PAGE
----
Jamie Lee Curtis Opens Up About Her Past Opioid Addiction

Jamie Lee Curtis is proud to be nearly 20 years sober but says it hasn’t been easy.

The actress, who currently stars in “Halloween,” told People she first became addicted to painkillers in 1989 and hid it for ten years.

“I was ahead of the curve of the opiate epidemic,” Curtis said. “I had a 10-year run, stealing, conniving. No one knew. No one.”

This is not the first time that Curtis has opened up about her addiction. In 2001, Curtis told CNN, “I don’t know if any of us can really explain what addiction is exactly, because I think it changes with each individual. I think what we can talk about, is really that there’s hope to recover from it.”

Jamie Lee Curtis photo
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Curtis, the daughter of actor Tony Curtis, who also battled substance abuse, said she hopes her sobriety influences future generations of her family.

“I’m breaking the cycle that has basically destroyed the lives of generations in my family,” she said in her interview with People. “Getting sober remains my single greatest accomplishment … bigger than my husband, bigger than both of my children and bigger than any work, success, failure. Anything.”

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Curtis, 59, is currently reviving the role of Laurie Strode in “Halloween,” the popular horror film featuring Michael Myers that kicked off her acting career 40 years ago. Last week Curtis posted on Instagram saying “OK. I’m going to go for one BOAST post.” She went on to say that the new “Halloween” film was the biggest horror movie opening with a female lead over 55. “Couldn’t be prouder of ALL who made this creative experiment have such a thrilling,” Curtis wrote.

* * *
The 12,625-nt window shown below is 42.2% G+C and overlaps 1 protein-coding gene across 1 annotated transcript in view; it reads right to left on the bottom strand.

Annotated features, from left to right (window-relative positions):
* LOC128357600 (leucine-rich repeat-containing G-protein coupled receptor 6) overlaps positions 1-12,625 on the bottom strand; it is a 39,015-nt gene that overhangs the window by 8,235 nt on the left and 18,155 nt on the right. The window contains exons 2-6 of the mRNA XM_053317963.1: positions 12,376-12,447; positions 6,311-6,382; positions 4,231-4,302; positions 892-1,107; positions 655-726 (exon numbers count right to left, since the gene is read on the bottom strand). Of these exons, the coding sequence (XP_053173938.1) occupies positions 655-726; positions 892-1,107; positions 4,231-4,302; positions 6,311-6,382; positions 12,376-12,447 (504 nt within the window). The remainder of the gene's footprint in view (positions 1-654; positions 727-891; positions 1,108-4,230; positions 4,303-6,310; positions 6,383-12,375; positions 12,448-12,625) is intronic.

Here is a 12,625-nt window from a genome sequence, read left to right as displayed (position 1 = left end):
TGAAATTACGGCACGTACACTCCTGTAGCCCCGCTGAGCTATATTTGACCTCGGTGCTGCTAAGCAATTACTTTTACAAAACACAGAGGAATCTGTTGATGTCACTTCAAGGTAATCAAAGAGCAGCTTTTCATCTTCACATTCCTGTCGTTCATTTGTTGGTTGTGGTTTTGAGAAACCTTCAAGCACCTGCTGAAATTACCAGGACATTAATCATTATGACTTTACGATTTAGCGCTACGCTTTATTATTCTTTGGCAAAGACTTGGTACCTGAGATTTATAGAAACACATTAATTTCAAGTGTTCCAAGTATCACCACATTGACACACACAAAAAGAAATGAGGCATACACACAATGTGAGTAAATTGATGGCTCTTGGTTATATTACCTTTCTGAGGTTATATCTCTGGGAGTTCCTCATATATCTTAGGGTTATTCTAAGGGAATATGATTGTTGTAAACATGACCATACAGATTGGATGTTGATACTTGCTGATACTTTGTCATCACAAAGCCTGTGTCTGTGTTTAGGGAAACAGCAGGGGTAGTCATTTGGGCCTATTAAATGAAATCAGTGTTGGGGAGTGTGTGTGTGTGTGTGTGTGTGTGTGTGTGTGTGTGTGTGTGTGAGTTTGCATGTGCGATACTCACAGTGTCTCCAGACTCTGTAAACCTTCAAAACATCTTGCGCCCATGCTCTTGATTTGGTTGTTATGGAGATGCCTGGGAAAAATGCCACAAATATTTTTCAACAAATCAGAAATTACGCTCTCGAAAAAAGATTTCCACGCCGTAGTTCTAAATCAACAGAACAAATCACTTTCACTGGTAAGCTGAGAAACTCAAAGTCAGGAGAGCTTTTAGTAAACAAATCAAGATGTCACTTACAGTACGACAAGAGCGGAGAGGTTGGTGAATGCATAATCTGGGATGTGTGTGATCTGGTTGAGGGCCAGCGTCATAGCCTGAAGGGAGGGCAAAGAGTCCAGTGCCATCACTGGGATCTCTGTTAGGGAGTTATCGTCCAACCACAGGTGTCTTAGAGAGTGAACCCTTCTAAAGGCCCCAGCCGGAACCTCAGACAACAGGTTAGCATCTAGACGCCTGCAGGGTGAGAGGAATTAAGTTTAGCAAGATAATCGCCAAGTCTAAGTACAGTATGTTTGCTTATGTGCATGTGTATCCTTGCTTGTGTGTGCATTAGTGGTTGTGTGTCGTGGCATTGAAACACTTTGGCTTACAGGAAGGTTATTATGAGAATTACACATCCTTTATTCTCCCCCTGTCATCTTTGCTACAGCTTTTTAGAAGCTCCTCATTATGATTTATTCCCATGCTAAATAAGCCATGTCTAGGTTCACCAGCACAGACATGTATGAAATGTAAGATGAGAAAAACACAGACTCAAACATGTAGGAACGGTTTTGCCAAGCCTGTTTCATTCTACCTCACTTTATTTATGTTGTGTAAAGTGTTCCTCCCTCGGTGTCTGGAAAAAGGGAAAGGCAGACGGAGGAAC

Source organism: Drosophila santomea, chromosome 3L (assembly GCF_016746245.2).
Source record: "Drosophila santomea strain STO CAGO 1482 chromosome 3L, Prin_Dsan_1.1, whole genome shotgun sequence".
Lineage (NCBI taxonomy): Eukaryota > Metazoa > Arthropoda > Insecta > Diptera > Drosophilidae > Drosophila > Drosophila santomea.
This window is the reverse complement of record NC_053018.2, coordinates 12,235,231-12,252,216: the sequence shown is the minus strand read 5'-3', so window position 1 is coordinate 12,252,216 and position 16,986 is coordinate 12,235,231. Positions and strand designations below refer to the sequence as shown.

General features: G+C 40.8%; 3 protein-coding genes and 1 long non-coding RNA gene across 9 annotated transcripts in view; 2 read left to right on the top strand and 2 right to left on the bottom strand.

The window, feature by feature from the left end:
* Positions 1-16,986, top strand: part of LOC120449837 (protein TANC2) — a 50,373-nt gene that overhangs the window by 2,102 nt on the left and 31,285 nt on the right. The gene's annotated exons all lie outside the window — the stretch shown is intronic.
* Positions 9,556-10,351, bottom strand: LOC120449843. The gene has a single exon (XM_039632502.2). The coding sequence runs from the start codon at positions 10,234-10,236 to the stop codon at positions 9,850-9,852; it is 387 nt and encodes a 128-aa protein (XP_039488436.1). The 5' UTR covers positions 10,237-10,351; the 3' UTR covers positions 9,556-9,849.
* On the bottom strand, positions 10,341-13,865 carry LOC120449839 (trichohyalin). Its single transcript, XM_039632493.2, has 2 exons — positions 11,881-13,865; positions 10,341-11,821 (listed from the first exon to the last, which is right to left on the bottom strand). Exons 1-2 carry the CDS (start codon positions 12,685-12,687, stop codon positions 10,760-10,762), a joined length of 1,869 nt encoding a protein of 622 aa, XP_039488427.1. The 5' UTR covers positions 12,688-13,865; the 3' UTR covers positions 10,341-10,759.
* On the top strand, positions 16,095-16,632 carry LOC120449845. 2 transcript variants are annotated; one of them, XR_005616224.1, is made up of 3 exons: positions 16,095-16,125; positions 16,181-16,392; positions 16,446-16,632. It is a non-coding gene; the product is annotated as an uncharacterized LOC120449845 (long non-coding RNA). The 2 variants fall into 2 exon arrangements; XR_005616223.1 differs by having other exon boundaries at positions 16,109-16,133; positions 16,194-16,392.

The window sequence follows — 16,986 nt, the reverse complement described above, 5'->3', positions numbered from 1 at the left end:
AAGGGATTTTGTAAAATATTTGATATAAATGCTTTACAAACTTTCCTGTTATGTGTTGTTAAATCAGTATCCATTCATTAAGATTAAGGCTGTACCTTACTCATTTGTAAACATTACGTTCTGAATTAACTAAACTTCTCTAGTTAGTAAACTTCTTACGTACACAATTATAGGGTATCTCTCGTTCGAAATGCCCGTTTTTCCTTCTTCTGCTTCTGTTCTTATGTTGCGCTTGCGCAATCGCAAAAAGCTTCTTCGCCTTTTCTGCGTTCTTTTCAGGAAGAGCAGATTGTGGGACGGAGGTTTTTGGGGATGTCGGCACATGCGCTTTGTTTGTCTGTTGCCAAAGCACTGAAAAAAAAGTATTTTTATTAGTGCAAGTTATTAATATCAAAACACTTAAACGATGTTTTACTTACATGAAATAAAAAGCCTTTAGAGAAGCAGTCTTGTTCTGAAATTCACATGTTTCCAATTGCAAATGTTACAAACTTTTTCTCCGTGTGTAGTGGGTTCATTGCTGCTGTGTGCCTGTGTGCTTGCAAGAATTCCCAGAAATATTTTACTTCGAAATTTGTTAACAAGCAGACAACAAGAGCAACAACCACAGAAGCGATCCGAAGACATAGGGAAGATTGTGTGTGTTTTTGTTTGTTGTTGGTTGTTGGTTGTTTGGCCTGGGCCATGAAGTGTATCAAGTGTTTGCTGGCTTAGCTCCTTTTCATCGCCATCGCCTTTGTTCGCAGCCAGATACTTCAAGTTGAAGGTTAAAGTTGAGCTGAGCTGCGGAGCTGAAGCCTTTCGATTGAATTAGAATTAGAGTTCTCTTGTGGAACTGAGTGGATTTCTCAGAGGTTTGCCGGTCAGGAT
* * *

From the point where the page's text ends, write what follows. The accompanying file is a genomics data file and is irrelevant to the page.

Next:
As for her recovery, Curtis said she still attends meetings and does her best to pay it forward.

“In recovery meetings, anyone who brings up opiates, the entire room will turn and look at me, because I’ll be like, ‘Oh here, talk to me. I’m the opiate girl.'”

According to the Centers for Disease Control and Prevention (CDC), more than 350,000 people died from an overdose involving any opioid — including prescription and illicit opioids — from 1999 to 2016. What’s more, in 2016, the number of opioid-related overdose deaths was five times higher than in 1999, the CDC reported.

Curtis recently wrote in an Instagram post about her journey through addiction, noting: “What I’ve learned, after all these years, is that we don’t do it alone.”

Written by Chloe Melas for CNN. Additional reporting by Simplemost staff. 

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